Research interests

I am a linguist and a philosopher. My interests lie in the area of semantics (mostly truth-conditional), pragmatics (mostly Gricean), philosophy of language, philosophy of time, and metaphysics of time. I can define myself as a post-Gricean pragmaticist, truth-conditional semanticist of a dynamic semantics orientation, and a supporter of contextualism in the representation of meaning, i. e. the idea that the interesting truth conditions are those of an utterance rather than a sentence: information from pragmatic inference and other contextual input contributes to the truth-conditional content. My other project concerns representation of time of language and discourse and how it relates to the human concept of time and the metaphysics of time.

I am interested in modelling of the process of meaning construction in discourse that takes into account the intentionality of acts of communication as well as the compositional character of meaning. I work mainly on the semantics of propositional attitude constructions and other intensional contexts; referring expressions; semantic ambiguity and underspecification; semantics/pragmatics interface; the saying/implicating distinction, and defaults in communication. In my theory of Default Semantics (OUP, 2005, pb 2007), I implemented the dynamic semantic approach of Discourse Representation Theory to a wide category of acts of communication, accounting for the pragmatic origin of some components of truth-conditional meaning as proposed in truth-conditional pragmatics. My long-term project stemming from this theory concerns mapping of various aspects of meaning of acts of communication onto relevant processes and modelling their interaction.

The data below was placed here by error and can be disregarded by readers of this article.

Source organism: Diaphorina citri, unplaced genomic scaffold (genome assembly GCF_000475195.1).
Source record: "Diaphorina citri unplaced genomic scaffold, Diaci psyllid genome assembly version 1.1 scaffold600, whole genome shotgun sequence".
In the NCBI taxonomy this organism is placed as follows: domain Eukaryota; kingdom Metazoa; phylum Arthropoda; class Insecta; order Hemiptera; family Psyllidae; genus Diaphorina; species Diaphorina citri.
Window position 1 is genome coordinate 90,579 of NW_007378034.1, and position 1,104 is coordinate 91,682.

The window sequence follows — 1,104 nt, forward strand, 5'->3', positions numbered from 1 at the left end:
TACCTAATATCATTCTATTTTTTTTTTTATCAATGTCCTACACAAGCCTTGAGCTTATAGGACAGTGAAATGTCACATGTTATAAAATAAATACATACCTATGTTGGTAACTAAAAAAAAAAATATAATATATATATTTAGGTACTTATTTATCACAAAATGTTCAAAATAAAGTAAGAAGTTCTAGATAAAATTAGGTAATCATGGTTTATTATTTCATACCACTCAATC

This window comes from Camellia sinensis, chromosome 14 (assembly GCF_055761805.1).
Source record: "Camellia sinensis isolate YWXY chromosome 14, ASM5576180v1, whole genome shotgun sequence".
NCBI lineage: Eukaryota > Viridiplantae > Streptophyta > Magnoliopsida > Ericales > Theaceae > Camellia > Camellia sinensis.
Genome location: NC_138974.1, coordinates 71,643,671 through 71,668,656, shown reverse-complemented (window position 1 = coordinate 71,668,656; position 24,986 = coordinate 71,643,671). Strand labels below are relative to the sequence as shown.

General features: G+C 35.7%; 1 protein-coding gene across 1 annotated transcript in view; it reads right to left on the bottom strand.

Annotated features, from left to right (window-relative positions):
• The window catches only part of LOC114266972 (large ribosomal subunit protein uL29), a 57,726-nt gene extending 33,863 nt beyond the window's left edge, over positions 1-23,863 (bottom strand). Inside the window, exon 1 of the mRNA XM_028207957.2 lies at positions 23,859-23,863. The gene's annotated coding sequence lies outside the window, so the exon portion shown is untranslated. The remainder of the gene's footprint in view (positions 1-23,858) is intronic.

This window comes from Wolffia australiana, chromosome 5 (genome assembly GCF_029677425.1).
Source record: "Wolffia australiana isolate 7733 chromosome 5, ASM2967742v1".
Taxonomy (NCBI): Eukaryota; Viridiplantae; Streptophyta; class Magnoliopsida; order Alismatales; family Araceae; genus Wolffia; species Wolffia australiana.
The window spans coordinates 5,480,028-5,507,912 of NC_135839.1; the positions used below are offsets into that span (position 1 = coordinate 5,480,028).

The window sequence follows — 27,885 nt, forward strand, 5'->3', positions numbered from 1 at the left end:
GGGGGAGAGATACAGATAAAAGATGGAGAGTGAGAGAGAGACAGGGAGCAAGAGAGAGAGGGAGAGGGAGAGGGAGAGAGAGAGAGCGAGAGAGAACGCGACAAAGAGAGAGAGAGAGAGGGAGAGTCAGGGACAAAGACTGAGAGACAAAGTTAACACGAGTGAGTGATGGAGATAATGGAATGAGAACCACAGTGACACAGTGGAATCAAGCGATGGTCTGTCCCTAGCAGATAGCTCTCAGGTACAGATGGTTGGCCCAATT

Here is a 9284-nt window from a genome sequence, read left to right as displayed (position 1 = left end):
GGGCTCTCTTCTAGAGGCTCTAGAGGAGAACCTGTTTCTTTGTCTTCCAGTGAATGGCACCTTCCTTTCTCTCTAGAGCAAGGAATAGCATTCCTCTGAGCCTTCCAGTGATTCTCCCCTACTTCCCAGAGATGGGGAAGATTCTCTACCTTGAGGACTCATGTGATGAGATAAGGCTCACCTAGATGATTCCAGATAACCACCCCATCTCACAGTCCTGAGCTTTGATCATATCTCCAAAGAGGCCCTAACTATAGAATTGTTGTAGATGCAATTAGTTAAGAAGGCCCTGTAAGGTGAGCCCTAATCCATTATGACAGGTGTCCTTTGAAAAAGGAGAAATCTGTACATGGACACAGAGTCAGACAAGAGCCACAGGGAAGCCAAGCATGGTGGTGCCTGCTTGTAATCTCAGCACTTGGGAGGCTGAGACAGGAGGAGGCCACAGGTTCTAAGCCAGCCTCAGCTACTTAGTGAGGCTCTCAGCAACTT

One of my recent projects concerned semantic representation of time. In Representing Time (OUP, 2009), I developed an account of temporality understood as epistemic modality: a degree of detachment from the situation conveyed by the utterance. My other related interests concern compositionality of language and thought, conceptualization of time in various languages, and contrastive semantics and pragmatics. I have supervised many undergraduate, MPhil and PhD dissertations in the above areas of research.

I have also worked on first-person reference from the philosophical as well as cross-linguistic perspective, addressing such questions as the linguistic means that are used to refer to oneself in different cultures, the status of first-person beliefs (beliefs 'de se'), and the semantic properties of reports on beliefs de se. It is evident from the study of the means that languages employ for first-person reference that there is no bi-unique mapping between expression types and the concept of 'referring to oneself'; there are also degrees to which the concept of first-person reference is salient and conveyed in discourse. This leads to a pragmatic category of indexicals, proposed in my new book Meaning in Linguistic Interaction: Semantics, Metasemantics, Philosophy of Language (OUP, 2016, pb 2018).

I was recently Principal Investigator in two projects: (i) Rethinking Being Gricean: New Challenges for Metapragmatics funded by the School of Arts and Humanities, University of Cambridge, in which we investigated the challenges to the Gricean program posed by some post-Gricean developments in semantics and and pragmatics and (ii) Expressing the Self: Cultural Diversity and Cognitive Universals funded by The Leverhulme Trust, in which we investigated self-reference across a range of languages from different language families.

I have also developed the concept of the so-called 'fluid character', in response to Kaplan's content-character distinction, in order to account for the flexibility of the unit that constitutes the base for pragmatic modification of meaning.

Updated 1 October 2020